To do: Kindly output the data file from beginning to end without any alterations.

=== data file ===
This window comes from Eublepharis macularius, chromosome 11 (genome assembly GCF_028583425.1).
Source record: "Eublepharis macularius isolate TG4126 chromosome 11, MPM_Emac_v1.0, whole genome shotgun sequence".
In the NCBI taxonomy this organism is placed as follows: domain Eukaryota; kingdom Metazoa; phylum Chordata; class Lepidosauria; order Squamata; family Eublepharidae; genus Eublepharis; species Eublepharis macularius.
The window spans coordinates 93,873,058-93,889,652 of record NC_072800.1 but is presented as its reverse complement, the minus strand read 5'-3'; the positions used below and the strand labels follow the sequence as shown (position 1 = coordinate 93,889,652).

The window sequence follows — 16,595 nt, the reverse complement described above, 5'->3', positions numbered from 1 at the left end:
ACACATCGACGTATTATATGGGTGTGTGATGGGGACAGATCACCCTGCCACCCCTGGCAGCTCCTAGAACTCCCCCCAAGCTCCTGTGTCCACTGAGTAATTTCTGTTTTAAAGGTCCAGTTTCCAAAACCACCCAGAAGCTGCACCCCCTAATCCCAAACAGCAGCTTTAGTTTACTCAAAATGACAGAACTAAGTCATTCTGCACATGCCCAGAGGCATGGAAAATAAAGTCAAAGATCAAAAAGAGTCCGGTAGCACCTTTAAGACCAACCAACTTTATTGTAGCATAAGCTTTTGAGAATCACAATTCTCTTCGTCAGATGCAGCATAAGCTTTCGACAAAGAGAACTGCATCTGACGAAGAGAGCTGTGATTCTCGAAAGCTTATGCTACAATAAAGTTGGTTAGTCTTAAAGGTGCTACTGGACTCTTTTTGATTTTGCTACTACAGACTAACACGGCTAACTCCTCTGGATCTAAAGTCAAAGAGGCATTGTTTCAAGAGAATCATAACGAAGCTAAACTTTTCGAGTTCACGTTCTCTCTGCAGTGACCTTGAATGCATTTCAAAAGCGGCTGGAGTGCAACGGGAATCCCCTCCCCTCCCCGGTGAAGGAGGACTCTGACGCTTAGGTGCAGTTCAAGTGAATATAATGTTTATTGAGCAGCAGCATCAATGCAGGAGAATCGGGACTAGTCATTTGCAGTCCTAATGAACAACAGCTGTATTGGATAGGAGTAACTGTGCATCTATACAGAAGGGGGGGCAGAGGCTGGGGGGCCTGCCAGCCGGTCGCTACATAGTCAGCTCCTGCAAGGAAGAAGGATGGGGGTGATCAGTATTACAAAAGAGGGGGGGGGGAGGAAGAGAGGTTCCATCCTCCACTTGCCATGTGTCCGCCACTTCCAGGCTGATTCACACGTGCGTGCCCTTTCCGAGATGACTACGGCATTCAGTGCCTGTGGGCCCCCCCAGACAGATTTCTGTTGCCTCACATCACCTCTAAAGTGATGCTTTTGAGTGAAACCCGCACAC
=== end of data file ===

This window comes from Eublepharis macularius, chromosome 11 (genome assembly GCF_028583425.1).
Source record: "Eublepharis macularius isolate TG4126 chromosome 11, MPM_Emac_v1.0, whole genome shotgun sequence".
In the NCBI taxonomy this organism is placed as follows: domain Eukaryota; kingdom Metazoa; phylum Chordata; class Lepidosauria; order Squamata; family Eublepharidae; genus Eublepharis; species Eublepharis macularius.
The window spans coordinates 93,873,058-93,889,652 of record NC_072800.1 but is presented as its reverse complement, the minus strand read 5'-3'; the positions used below and the strand labels follow the sequence as shown (position 1 = coordinate 93,889,652).

The window sequence follows — 16,595 nt, the reverse complement described above, 5'->3', positions numbered from 1 at the left end:
ACACATCGACGTATTATATGGGTGTGTGATGGGGACAGATCACCCTGCCACCCCTGGCAGCTCCTAGAACTCCCCCCAAGCTCCTGTGTCCACTGAGTAATTTCTGTTTTAAAGGTCCAGTTTCCAAAACCACCCAGAAGCTGCACCCCCTAATCCCAAACAGCAGCTTTAGTTTACTCAAAATGACAGAACTAAGTCATTCTGCACATGCCCAGAGGCATGGAAAATAAAGTCAAAGATCAAAAAGAGTCCGGTAGCACCTTTAAGACCAACCAACTTTATTGTAGCATAAGCTTTTGAGAATCACAATTCTCTTCGTCAGATGCAGCATAAGCTTTCGACAAAGAGAACTGCATCTGACGAAGAGAGCTGTGATTCTCGAAAGCTTATGCTACAATAAAGTTGGTTAGTCTTAAAGGTGCTACTGGACTCTTTTTGATTTTGCTACTACAGACTAACACGGCTAACTCCTCTGGATCTAAAGTCAAAGAGGCATTGTTTCAAGAGAATCATAACGAAGCTAAACTTTTCGAGTTCACGTTCTCTCTGCAGTGACCTTGAATGCATTTCAAAAGCGGCTGGAGTGCAACGGGAATCCCCTCCCCTCCCCGGTGAAGGAGGACTCTGACGCTTAGGTGCAGTTCAAGTGAATATAATGTTTATTGAGCAGCAGCATCAATGCAGGAGAATCGGGACTAGTCATTTGCAGTCCTAATGAACAACAGCTGTATTGGATAGGAGTAACTGTGCATCTATACAGAAGGGGGGGCAGAGGCTGGGGGGCCTGCCAGCCGGTCGCTACATAGTCAGCTCCTGCAAGGAAGAAGGATGGGGGTGATCAGTATTACAAAAGAGGGGGGGGGGAGGAAGAGAGGTTCCATCCTCCACTTGCCATGTGTCCGCCACTTCCAGGCTGATTCACACGTGCGTGCCCTTTCCGAGATGACTACGGCATTCAGTGCCTGTGGGCCCCCCCAGACAGATTTCTGTTGCCTCACATCACCTCTAAAGTGATGCTTTTGAGTGAAACCCGCACAC